By Terrence Sing
Pacific Business News
Robert King’s Bio Beetle got its first sip of fuel made from 100 percent fish oil last week.
King’s 2001 Volkswagen bug is proof that biodiesel fuels made from recycled cooking oil can be a viable nonpolluting fuel source. And now the science that turns vegetable oil into fuel can do the same with fish. Representatives from the Alaska Energy Authority were in town last week to meet with King, whose Maui-based Pacific Biodiesel plant converts cooking oil into clean-burning fuel for diesel engines. The authority is part of the Pacific Regional Biomass Energy Program. The Alaskan fish-processing industry generates some 3.5 million gallons of fish-oil byproduct that’s discarded as waste each year. Authorities would like to be able to turn that into a viable clean-energy source. Pacific Biodiesel is converting 5,000 pounds of Alaskan fish oil into biodiesel from the Alaska Energy Authority for a pilot project funded in part by the U.S. Department of Energy. The authority is trying to gain insight into how well raw fish oil works for biodiesel, which is well-established nationwide as a viable fuel source. This is probably the first time fish oil is being tried as a fuel source, said Peter Crimp, project manager with the Alaska Energy Authority. The Bio Beetle was filled with fuel created from fish oil on two consecutive days. “It appears to work just fine,” Crimp said.
Pacific Biodiesel’s portion of the job should be done within a week, after which the biodiesel will go to the University of Fairbanks’ Arctic Energy Technology Development Laboratory. There it will be run through a series of tests, which may include tests in a Detroit diesel generator in Fairbanks sometime this spring. The results will be shared with Pacific Biodiesel and state and federal energy officials.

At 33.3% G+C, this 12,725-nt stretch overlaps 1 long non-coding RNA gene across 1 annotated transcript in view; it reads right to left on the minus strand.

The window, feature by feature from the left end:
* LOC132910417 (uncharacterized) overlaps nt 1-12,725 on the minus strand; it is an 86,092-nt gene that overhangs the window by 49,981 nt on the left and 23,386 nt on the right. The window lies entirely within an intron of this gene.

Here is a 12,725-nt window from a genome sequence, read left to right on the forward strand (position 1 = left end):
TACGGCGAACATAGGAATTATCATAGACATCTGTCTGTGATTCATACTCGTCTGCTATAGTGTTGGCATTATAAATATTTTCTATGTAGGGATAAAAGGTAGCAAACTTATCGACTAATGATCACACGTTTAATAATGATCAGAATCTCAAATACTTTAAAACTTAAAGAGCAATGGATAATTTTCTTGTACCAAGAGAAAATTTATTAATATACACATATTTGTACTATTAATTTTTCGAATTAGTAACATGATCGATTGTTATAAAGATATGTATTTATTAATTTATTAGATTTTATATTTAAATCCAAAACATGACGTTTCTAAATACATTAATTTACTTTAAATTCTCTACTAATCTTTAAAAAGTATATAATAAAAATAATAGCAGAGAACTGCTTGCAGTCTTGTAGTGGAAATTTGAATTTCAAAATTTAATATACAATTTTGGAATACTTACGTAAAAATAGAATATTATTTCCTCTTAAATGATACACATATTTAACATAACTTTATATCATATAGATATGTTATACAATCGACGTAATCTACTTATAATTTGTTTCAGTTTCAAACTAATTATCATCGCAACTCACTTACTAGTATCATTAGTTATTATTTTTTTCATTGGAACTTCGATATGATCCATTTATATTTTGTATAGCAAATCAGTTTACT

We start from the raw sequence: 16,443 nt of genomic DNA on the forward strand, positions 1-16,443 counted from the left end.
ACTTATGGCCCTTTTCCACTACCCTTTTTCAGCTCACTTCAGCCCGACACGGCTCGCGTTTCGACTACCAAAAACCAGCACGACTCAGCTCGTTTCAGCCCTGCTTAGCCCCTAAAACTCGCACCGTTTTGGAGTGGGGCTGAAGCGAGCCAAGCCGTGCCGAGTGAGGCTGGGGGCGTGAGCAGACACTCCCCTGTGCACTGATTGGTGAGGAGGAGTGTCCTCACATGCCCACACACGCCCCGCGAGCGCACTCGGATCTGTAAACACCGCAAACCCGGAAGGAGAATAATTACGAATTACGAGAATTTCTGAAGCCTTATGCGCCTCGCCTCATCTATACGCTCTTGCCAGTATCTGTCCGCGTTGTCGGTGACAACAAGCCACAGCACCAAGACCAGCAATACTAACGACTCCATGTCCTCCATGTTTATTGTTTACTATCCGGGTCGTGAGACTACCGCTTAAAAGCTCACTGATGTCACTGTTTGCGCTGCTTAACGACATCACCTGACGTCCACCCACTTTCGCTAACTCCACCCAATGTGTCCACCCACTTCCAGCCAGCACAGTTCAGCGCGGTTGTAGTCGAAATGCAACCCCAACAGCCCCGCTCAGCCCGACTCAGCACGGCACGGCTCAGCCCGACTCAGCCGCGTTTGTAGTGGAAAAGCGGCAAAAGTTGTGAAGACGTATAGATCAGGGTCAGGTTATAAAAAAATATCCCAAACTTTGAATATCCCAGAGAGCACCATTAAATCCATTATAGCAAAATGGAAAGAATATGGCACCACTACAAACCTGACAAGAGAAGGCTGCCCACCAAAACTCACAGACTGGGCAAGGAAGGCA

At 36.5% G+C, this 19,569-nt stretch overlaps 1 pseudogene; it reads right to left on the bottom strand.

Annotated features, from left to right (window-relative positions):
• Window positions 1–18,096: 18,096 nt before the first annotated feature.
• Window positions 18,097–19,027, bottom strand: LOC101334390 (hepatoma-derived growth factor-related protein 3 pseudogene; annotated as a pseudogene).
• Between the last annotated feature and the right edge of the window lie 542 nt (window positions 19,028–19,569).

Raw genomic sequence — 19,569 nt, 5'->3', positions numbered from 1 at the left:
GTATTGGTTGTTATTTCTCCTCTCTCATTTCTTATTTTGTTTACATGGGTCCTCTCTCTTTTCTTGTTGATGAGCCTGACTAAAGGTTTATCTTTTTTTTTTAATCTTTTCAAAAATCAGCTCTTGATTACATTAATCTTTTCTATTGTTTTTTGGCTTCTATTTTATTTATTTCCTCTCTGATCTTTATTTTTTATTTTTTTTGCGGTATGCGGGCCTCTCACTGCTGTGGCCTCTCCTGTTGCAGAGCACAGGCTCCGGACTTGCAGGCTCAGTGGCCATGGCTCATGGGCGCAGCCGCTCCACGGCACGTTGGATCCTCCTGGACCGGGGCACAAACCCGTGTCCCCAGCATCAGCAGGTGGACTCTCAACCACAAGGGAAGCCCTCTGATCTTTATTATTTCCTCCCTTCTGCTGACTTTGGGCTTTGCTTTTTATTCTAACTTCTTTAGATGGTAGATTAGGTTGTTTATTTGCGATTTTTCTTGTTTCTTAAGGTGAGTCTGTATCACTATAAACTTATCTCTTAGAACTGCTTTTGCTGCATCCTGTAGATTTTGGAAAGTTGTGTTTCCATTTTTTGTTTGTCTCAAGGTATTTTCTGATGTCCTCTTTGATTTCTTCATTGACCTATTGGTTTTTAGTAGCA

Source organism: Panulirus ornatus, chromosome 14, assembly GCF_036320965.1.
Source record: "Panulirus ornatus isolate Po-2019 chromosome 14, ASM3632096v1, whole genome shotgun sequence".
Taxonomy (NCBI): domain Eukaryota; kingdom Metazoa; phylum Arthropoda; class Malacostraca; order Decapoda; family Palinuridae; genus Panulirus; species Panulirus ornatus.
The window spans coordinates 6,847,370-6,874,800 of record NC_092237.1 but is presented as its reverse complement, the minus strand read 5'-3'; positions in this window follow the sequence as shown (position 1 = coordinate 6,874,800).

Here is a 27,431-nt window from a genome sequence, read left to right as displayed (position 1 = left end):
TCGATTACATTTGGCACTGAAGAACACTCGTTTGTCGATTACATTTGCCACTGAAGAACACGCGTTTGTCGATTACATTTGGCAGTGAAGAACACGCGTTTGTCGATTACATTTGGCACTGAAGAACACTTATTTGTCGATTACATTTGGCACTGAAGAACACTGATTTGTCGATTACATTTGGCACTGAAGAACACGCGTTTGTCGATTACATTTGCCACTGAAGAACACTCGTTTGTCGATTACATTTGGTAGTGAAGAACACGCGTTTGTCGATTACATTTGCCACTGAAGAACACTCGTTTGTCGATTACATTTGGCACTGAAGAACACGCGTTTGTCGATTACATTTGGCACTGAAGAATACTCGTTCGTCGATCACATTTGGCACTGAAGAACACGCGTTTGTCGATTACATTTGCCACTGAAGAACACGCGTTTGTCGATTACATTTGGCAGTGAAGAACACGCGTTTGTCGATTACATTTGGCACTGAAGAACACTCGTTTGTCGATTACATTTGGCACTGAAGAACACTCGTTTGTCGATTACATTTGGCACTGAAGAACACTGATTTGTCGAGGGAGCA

“We are particularly interested in using it for diesel generators in our remote communities,” Crimp said. “We also see opportunities for using it in fishing boats and possibly land transportation if it appears suitable.”
The project is expected to be complete by July. Afterward, a number of different scenarios could then unfold, one of which is a biodiesel processing plant in Alaska that could be built by Pacific Biodiesel. The Alaska Energy Authority first wants to see test results. Pacific Biotech, considered an authority on bio-diesel fuel, offers two basic plant configurations. King started Pacific Biodiesel in 1996 to solve the problem of restaurant grease clogging the Maui landfill. The Maui plant can produce up to 200,000 gallons of biodiesel fuel annually. There also is a sister plant in Honolulu with twice the capacity. The company has built a biodiesel plant for a client in Japan who runs a chain of 60 Kentucky Fried Chicken restaurants and recently completed a plant in Virginia. “Rather than take used cooking oil to the landfill we process it into biodiesel,” King said. “There’s no petroleum in it, no actual diesel, but it runs diesel engines with no modifications. You just put it in the tank and go.”
Rudolf Diesel invented the diesel engine in the late 19th century to run on a variety of fuels, including heavy mineral oil and vegetable oil. His engine has since been modified to run on polluting petroleum fuel.